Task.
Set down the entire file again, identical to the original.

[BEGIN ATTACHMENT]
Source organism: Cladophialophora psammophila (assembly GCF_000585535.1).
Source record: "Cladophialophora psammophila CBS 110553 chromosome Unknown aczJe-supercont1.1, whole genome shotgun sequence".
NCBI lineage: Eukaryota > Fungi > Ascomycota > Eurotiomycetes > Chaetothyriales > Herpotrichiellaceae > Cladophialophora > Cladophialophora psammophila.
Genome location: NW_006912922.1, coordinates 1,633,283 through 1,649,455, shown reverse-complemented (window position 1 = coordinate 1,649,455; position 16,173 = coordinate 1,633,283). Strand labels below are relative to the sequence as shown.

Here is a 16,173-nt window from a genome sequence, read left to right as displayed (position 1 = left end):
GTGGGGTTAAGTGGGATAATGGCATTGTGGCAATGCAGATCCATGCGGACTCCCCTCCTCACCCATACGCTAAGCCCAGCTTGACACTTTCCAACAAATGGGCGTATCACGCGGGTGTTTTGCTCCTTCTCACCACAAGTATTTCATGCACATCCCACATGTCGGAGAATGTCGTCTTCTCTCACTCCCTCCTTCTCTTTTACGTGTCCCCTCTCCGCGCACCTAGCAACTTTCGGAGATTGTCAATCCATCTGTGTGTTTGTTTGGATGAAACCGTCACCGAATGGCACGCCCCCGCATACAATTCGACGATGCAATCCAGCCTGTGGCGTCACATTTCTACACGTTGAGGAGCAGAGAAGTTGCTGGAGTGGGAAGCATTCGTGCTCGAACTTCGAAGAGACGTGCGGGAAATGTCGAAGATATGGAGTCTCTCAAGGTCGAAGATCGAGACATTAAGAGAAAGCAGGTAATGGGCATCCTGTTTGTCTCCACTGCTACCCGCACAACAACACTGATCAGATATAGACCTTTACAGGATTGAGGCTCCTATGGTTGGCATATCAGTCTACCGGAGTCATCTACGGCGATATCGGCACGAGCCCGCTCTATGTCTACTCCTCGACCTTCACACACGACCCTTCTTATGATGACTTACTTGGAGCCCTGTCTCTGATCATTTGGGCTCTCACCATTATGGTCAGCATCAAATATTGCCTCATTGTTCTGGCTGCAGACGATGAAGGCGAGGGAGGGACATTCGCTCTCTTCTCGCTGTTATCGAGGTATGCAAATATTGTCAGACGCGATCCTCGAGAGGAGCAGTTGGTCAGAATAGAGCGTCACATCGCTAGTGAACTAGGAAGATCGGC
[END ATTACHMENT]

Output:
Source organism: Cladophialophora psammophila (assembly GCF_000585535.1).
Source record: "Cladophialophora psammophila CBS 110553 chromosome Unknown aczJe-supercont1.1, whole genome shotgun sequence".
NCBI lineage: Eukaryota > Fungi > Ascomycota > Eurotiomycetes > Chaetothyriales > Herpotrichiellaceae > Cladophialophora > Cladophialophora psammophila.
Genome location: NW_006912922.1, coordinates 1,633,283 through 1,649,455, shown reverse-complemented (window position 1 = coordinate 1,649,455; position 16,173 = coordinate 1,633,283). Strand labels below are relative to the sequence as shown.

Here is a 16,173-nt window from a genome sequence, read left to right as displayed (position 1 = left end):
GTGGGGTTAAGTGGGATAATGGCATTGTGGCAATGCAGATCCATGCGGACTCCCCTCCTCACCCATACGCTAAGCCCAGCTTGACACTTTCCAACAAATGGGCGTATCACGCGGGTGTTTTGCTCCTTCTCACCACAAGTATTTCATGCACATCCCACATGTCGGAGAATGTCGTCTTCTCTCACTCCCTCCTTCTCTTTTACGTGTCCCCTCTCCGCGCACCTAGCAACTTTCGGAGATTGTCAATCCATCTGTGTGTTTGTTTGGATGAAACCGTCACCGAATGGCACGCCCCCGCATACAATTCGACGATGCAATCCAGCCTGTGGCGTCACATTTCTACACGTTGAGGAGCAGAGAAGTTGCTGGAGTGGGAAGCATTCGTGCTCGAACTTCGAAGAGACGTGCGGGAAATGTCGAAGATATGGAGTCTCTCAAGGTCGAAGATCGAGACATTAAGAGAAAGCAGGTAATGGGCATCCTGTTTGTCTCCACTGCTACCCGCACAACAACACTGATCAGATATAGACCTTTACAGGATTGAGGCTCCTATGGTTGGCATATCAGTCTACCGGAGTCATCTACGGCGATATCGGCACGAGCCCGCTCTATGTCTACTCCTCGACCTTCACACACGACCCTTCTTATGATGACTTACTTGGAGCCCTGTCTCTGATCATTTGGGCTCTCACCATTATGGTCAGCATCAAATATTGCCTCATTGTTCTGGCTGCAGACGATGAAGGCGAGGGAGGGACATTCGCTCTCTTCTCGCTGTTATCGAGGTATGCAAATATTGTCAGACGCGATCCTCGAGAGGAGCAGTTGGTCAGAATAGAGCGTCACATCGCTAGTGAACTAGGAAGATCGGC